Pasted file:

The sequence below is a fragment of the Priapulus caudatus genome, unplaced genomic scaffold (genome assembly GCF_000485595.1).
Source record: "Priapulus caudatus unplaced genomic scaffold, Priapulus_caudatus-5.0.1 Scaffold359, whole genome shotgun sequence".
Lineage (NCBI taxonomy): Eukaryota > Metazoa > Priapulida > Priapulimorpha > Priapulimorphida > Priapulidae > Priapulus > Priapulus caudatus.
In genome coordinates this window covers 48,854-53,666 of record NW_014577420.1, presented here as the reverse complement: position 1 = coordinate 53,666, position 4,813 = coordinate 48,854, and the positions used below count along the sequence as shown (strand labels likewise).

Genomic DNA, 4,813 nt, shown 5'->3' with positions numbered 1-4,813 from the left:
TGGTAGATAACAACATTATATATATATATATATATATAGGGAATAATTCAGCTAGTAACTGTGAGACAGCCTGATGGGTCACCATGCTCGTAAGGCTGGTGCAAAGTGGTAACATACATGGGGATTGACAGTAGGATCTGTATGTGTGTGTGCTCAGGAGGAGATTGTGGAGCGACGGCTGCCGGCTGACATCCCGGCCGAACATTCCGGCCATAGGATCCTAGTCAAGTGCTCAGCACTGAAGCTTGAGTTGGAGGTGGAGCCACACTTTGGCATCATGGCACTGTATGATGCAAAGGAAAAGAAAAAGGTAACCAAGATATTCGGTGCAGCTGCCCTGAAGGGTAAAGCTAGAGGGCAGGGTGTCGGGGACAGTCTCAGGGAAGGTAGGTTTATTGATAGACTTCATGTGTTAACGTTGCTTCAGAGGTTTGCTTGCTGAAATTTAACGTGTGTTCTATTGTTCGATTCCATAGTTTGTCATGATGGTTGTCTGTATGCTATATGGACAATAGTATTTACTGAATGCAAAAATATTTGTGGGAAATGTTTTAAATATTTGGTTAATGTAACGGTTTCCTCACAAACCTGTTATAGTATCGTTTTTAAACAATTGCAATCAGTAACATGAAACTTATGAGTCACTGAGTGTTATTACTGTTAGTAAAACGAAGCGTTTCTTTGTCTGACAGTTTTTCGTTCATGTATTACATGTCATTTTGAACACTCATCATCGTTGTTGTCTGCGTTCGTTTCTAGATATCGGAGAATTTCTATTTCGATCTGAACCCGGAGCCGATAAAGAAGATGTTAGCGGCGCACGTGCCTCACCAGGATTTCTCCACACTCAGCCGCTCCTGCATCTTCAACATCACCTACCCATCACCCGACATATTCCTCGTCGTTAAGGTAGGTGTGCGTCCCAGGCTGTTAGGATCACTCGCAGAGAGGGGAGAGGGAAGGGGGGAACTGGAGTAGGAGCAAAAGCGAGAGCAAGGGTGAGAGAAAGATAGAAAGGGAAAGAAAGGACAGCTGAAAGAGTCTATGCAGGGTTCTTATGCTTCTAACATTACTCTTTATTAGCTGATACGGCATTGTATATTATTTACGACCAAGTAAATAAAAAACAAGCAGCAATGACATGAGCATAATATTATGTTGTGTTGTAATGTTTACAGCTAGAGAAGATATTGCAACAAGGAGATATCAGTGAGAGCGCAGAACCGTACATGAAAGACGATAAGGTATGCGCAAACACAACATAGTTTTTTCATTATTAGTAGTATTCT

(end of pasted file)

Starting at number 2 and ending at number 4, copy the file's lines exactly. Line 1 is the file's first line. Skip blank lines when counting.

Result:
Source record: "Priapulus caudatus unplaced genomic scaffold, Priapulus_caudatus-5.0.1 Scaffold359, whole genome shotgun sequence".
Lineage (NCBI taxonomy): Eukaryota > Metazoa > Priapulida > Priapulimorpha > Priapulimorphida > Priapulidae > Priapulus > Priapulus caudatus.
In genome coordinates this window covers 48,854-53,666 of record NW_014577420.1, presented here as the reverse complement: position 1 = coordinate 53,666, position 4,813 = coordinate 48,854, and the positions used below count along the sequence as shown (strand labels likewise).